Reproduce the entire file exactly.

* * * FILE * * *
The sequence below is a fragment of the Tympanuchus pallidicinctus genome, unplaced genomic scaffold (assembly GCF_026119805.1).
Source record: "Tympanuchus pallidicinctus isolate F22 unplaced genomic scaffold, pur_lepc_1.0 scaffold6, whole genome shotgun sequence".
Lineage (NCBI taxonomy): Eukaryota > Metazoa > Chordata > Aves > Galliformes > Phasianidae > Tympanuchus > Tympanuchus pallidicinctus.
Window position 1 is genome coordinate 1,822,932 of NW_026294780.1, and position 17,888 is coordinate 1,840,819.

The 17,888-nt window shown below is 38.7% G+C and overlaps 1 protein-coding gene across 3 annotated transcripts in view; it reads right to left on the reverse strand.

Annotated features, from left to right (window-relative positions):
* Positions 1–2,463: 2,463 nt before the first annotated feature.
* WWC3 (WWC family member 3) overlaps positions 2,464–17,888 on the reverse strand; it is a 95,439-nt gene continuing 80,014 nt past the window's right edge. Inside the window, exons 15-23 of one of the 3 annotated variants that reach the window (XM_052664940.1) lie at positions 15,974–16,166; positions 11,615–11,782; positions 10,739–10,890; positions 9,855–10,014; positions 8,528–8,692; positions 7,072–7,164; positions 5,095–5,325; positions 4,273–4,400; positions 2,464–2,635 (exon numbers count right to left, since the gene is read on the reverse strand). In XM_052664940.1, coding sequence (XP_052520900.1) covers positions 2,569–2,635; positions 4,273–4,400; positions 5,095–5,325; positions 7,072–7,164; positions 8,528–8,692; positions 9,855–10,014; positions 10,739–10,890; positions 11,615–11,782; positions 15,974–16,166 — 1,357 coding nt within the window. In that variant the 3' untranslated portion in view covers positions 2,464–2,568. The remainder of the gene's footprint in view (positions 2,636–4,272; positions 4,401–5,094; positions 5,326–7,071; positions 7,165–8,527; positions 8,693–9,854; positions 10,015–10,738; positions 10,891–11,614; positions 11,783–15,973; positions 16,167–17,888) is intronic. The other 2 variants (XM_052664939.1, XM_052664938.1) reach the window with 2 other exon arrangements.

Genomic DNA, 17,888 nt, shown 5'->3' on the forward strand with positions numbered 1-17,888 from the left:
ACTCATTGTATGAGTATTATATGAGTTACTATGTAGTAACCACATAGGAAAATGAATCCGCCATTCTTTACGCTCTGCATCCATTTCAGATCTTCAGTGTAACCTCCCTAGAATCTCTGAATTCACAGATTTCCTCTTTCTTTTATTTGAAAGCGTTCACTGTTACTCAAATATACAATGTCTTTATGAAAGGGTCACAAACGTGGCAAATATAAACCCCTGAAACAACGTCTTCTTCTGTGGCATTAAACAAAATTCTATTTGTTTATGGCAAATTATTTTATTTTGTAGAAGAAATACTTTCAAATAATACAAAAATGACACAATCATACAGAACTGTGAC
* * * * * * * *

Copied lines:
The sequence below is a fragment of the Tympanuchus pallidicinctus genome, unplaced genomic scaffold (assembly GCF_026119805.1).
Source record: "Tympanuchus pallidicinctus isolate F22 unplaced genomic scaffold, pur_lepc_1.0 scaffold6, whole genome shotgun sequence".
Lineage (NCBI taxonomy): Eukaryota > Metazoa > Chordata > Aves > Galliformes > Phasianidae > Tympanuchus > Tympanuchus pallidicinctus.
Window position 1 is genome coordinate 1,822,932 of NW_026294780.1, and position 17,888 is coordinate 1,840,819.

The 17,888-nt window shown below is 38.7% G+C and overlaps 1 protein-coding gene across 3 annotated transcripts in view; it reads right to left on the reverse strand.

Annotated features, from left to right (window-relative positions):
* Positions 1–2,463: 2,463 nt before the first annotated feature.
* WWC3 (WWC family member 3) overlaps positions 2,464–17,888 on the reverse strand; it is a 95,439-nt gene continuing 80,014 nt past the window's right edge. Inside the window, exons 15-23 of one of the 3 annotated variants that reach the window (XM_052664940.1) lie at positions 15,974–16,166; positions 11,615–11,782; positions 10,739–10,890; positions 9,855–10,014; positions 8,528–8,692; positions 7,072–7,164; positions 5,095–5,325; positions 4,273–4,400; positions 2,464–2,635 (exon numbers count right to left, since the gene is read on the reverse strand). In XM_052664940.1, coding sequence (XP_052520900.1) covers positions 2,569–2,635; positions 4,273–4,400; positions 5,095–5,325; positions 7,072–7,164; positions 8,528–8,692; positions 9,855–10,014; positions 10,739–10,890; positions 11,615–11,782; positions 15,974–16,166 — 1,357 coding nt within the window. In that variant the 3' untranslated portion in view covers positions 2,464–2,568. The remainder of the gene's footprint in view (positions 2,636–4,272; positions 4,401–5,094; positions 5,326–7,071; positions 7,165–8,527; positions 8,693–9,854; positions 10,015–10,738; positions 10,891–11,614; positions 11,783–15,973; positions 16,167–17,888) is intronic. The other 2 variants (XM_052664939.1, XM_052664938.1) reach the window with 2 other exon arrangements.

Genomic DNA, 17,888 nt, shown 5'->3' on the forward strand with positions numbered 1-17,888 from the left:
ACTCATTGTATGAGTATTATATGAGTTACTATGTAGTAACCACATAGGAAAATGAATCCGCCATTCTTTACGCTCTGCATCCATTTCAGATCTTCAGTGTAACCTCCCTAGAATCTCTGAATTCACAGATTTCCTCTTTCTTTTATTTGAAAGCGTTCACTGTTACTCAAATATACAATGTCTTTATGAAAGGGTCACAAACGTGGCAAATATAAACCCCTGAAACAACGTCTTCTTCTGTGGCATTAAACAAAATTCTATTTGTTTATGGCAAATTATTTTATTTTGTAGAAGAAATACTTTCAAATAATACAAAAATGACACAATCATACAGAACTGTGAC